finding a sperm donor
HOW DO YOU CHOOSE A SPERM DONOR, WONDERS MINNIE PASQUE.
On one of our romantic first dates, my girlfriend and I took a trip to Bunnings (yes, she bought me a sausage, with onions – that’s just the kind of girl she is), followed by a leisurely spot of mattress shopping. Flopping ourselves down on one bed after another, we embarked on one of those rituals that has cemented relationships since time immemorial: the joint purchase of Important Adult Things. Fast forward through four years of laughter, grief, major surgery, culinary disasters, new jobs, tear-streaked jubilation on ‘YES’ vote day, and countless failed attempts to film our cat Sharon doing funny things… and here we are, surrounded by notes in that winning bed, peering at 40 profiles on a computer screen.
We’re buying a sperm donor. Well, not the whole fellow, although god knows we could do with some help around the house. No. Just his jizz, which we will purchase through our local IVF clinic by the vial. (When the IVF nurse explained this to us, I gleefully imagined that ‘a vile of sperm’ was a collective noun coined by a sassy lesbian doctor with an excellent sense of humour.) These donor profiles contain very helpful intergenerational health information. Imagine being on Tinder, looking for a partner to ultimately make babies with, but instead of reading about their hobbies and life goals, you get to know the quality of their sperm and whether there’s a history of bowel cancer in the family. Also, in this scenario, there’s zero risk of rejection. Everyone has already said yes to you. You can dance around in nothing but your baggy old undies and they’ll still be there, solid and committed. (They’re not even getting paid for their dedication, because it’s illegal in Australia to make money by donating bodily bits.)
All of this altruistic goodness does, of course, make the selection process daunting. We’re open to any ethnicity, job, education level and skin colour, so nobody will be ruled out on those fronts. And seeing as the scientists already screened out anyone with remotely dicey health issues, nobody can be culled for that reason, either. The traits that remain for us to judge seem kind of superficial, and trying to weigh up and compare one human with another holds a mirror to our own vanities, insecurities and petty gripes.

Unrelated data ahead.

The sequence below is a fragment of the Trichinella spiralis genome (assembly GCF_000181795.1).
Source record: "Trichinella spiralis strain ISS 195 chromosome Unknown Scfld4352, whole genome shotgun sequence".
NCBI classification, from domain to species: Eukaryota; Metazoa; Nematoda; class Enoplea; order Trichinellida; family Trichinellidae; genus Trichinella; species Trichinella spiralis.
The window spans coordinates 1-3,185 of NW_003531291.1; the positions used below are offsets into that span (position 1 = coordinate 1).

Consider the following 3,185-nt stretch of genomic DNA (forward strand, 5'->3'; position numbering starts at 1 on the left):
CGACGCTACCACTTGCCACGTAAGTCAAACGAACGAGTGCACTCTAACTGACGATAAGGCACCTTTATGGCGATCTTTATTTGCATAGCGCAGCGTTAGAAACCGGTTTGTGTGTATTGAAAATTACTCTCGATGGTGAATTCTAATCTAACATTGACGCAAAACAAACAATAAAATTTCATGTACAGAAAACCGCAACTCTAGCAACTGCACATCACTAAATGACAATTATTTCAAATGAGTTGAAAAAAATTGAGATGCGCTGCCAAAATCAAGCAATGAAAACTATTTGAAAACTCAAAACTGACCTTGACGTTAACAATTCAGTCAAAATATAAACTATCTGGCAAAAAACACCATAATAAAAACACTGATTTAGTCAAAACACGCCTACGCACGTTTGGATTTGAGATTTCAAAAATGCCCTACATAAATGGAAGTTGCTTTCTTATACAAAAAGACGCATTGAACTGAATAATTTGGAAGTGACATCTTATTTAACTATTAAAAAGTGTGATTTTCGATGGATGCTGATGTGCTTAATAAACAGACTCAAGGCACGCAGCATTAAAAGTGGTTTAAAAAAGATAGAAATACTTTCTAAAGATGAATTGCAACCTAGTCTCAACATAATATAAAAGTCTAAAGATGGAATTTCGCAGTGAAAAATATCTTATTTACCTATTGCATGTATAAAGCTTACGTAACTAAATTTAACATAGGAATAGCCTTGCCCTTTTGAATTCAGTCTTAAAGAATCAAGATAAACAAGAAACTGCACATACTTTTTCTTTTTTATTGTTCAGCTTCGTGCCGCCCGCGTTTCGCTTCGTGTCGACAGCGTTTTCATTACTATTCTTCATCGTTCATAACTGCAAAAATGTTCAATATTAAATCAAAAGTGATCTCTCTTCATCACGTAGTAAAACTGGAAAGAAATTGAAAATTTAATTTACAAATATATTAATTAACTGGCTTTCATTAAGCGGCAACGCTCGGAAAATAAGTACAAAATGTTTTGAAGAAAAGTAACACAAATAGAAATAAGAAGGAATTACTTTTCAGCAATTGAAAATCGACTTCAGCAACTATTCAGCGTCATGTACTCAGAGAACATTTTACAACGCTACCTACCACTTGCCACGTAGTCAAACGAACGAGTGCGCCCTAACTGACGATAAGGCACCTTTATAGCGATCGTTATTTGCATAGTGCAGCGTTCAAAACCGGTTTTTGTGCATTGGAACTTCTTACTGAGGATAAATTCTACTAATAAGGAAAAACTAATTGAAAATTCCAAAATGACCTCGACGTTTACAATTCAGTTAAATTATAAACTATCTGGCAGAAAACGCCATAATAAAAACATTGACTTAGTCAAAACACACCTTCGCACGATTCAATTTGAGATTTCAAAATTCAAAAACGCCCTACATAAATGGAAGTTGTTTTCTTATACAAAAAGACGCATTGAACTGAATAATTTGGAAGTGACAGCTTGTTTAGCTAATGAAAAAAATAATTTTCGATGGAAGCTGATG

Does it matter, for instance, that Baby Daddy is short, or stocky, or doesn’t use an apostrophe well in his written responses? Does it matter that he likes playing video games and doesn’t mention exercise in his hobbies? Do we whittle down the contenders by listing all the talents I don’t possess, and prioritising someone who does? In that case, our search would close in on tall men who are good at maths and have a decent sense of direction. But this approach makes us feel icky, so we let it go.
There are really only a few criteria we care about: firstly, that the donor ticked ‘yes’ to being contacted one day. We want to leave that door open. From there, we pore over the section where they write a letter to their offspring. There’s something so revealing about the vulnerable act of projecting into the ether your hopes, values and wishes for a little person you may never meet, but who – biologically, at least – is part of you.
Ultimately, we trust our guts and follow our instincts. The truth is, we might end up with no baby at all. That could be another story to live. Or we might end up with a short, maths-challenged little person with no sense of direction whatsoever. And that would be pretty damn fine by us.